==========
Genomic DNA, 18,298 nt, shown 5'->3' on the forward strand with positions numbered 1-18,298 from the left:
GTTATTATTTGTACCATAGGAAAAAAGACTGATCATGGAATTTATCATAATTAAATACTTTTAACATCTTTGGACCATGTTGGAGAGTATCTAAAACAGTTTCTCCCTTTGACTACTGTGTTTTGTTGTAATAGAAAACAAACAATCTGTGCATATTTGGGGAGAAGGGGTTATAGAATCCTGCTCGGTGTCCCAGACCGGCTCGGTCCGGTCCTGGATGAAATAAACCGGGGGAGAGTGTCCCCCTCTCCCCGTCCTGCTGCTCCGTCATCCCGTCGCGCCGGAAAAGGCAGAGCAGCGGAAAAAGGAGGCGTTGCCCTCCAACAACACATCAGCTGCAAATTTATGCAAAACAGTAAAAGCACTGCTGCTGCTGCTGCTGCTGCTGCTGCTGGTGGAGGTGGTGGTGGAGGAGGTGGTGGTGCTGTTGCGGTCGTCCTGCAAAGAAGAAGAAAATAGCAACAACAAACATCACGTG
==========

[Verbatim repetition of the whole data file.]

Genomic DNA, 18,298 nt, shown 5'->3' on the forward strand with positions numbered 1-18,298 from the left:
GTTATTATTTGTACCATAGGAAAAAAGACTGATCATGGAATTTATCATAATTAAATACTTTTAACATCTTTGGACCATGTTGGAGAGTATCTAAAACAGTTTCTCCCTTTGACTACTGTGTTTTGTTGTAATAGAAAACAAACAATCTGTGCATATTTGGGGAGAAGGGGTTATAGAATCCTGCTCGGTGTCCCAGACCGGCTCGGTCCGGTCCTGGATGAAATAAACCGGGGGAGAGTGTCCCCCTCTCCCCGTCCTGCTGCTCCGTCATCCCGTCGCGCCGGAAAAGGCAGAGCAGCGGAAAAAGGAGGCGTTGCCCTCCAACAACACATCAGCTGCAAATTTATGCAAAACAGTAAAAGCACTGCTGCTGCTGCTGCTGCTGCTGCTGCTGGTGGAGGTGGTGGTGGAGGAGGTGGTGGTGCTGTTGCGGTCGTCCTGCAAAGAAGAAGAAAATAGCAACAACAAACATCACGTG